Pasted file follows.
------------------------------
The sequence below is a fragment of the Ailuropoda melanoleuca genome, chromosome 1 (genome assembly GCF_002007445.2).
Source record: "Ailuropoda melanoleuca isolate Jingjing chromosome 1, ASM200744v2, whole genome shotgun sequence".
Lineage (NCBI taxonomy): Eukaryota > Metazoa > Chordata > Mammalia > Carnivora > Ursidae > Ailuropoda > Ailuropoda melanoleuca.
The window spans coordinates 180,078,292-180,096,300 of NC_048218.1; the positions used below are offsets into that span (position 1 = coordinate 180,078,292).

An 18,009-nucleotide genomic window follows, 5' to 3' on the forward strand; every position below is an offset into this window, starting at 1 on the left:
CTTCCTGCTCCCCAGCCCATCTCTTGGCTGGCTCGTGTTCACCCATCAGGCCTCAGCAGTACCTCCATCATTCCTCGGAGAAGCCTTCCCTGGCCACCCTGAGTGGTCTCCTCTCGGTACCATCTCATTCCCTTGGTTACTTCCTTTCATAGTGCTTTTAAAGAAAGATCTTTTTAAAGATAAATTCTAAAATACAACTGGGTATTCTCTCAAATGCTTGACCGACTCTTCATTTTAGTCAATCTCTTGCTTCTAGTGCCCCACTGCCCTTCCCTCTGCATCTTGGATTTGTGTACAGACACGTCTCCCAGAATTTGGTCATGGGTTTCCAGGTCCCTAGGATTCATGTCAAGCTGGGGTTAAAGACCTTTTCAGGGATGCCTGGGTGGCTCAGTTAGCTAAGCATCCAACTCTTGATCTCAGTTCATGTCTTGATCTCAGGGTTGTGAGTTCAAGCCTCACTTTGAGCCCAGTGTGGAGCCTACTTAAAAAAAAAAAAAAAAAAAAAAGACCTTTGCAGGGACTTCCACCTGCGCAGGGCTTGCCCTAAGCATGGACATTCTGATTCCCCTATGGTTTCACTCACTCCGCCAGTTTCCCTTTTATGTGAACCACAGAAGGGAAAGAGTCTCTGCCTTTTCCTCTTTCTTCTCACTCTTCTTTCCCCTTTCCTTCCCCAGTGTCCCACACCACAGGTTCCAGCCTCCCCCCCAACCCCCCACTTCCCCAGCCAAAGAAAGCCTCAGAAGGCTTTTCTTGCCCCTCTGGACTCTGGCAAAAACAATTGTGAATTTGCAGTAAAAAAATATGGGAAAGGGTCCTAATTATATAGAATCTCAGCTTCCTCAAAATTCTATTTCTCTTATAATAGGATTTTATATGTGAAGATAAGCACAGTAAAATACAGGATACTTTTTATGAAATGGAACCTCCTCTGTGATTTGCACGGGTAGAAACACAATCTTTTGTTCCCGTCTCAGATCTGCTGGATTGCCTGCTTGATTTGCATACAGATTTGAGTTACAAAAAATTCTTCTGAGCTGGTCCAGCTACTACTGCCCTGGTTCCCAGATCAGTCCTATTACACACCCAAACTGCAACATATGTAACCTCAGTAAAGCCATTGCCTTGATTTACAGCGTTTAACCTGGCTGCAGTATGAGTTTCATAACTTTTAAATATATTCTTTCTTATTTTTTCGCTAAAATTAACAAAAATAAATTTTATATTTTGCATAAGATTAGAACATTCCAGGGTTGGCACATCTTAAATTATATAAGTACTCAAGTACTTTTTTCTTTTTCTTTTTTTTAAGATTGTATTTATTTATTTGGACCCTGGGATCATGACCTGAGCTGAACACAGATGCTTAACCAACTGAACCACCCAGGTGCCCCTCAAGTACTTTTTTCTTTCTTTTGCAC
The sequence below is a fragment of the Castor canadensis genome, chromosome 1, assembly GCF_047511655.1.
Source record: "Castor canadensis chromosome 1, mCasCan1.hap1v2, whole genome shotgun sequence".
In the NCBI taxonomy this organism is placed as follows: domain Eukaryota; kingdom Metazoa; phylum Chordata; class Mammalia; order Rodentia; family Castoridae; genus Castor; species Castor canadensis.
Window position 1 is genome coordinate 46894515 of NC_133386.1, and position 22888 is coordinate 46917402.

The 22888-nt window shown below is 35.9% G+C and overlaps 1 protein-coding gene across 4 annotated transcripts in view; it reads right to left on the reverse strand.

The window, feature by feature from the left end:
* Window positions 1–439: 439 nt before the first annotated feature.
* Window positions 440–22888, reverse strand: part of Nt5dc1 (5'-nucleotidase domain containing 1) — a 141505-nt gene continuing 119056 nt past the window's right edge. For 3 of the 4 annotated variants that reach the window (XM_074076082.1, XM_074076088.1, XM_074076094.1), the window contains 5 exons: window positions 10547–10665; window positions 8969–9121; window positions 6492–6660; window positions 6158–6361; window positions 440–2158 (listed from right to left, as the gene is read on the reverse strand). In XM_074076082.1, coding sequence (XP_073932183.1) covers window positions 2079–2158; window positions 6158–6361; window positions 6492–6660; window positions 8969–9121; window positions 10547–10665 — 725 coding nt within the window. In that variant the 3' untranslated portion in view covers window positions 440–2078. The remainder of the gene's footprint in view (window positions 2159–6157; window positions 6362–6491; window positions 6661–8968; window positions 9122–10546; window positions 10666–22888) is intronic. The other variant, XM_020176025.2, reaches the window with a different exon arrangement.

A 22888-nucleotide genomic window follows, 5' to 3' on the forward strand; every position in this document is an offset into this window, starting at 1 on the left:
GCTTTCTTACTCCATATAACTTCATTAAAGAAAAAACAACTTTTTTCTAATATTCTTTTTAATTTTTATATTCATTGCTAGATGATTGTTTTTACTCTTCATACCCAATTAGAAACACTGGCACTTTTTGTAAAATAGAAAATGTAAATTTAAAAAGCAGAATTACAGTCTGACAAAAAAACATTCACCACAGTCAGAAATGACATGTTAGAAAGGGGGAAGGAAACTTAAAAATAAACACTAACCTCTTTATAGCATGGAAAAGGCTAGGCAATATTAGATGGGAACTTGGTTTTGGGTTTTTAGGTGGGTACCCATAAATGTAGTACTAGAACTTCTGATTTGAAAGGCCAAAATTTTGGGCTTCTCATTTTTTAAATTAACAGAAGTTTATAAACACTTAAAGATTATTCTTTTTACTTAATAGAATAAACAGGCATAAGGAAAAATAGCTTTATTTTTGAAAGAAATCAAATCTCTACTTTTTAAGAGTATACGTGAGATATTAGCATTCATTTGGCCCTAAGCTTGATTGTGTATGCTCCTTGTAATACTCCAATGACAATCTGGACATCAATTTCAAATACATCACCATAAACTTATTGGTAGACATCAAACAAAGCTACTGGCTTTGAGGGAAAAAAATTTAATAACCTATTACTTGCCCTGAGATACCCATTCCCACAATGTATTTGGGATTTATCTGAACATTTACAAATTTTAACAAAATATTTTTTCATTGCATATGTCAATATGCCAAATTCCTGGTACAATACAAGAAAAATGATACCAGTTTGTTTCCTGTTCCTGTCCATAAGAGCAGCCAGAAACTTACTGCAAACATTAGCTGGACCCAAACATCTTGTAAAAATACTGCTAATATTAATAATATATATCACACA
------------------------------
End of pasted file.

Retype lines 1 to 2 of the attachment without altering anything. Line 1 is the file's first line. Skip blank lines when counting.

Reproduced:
The sequence below is a fragment of the Ailuropoda melanoleuca genome, chromosome 1 (genome assembly GCF_002007445.2).
Source record: "Ailuropoda melanoleuca isolate Jingjing chromosome 1, ASM200744v2, whole genome shotgun sequence".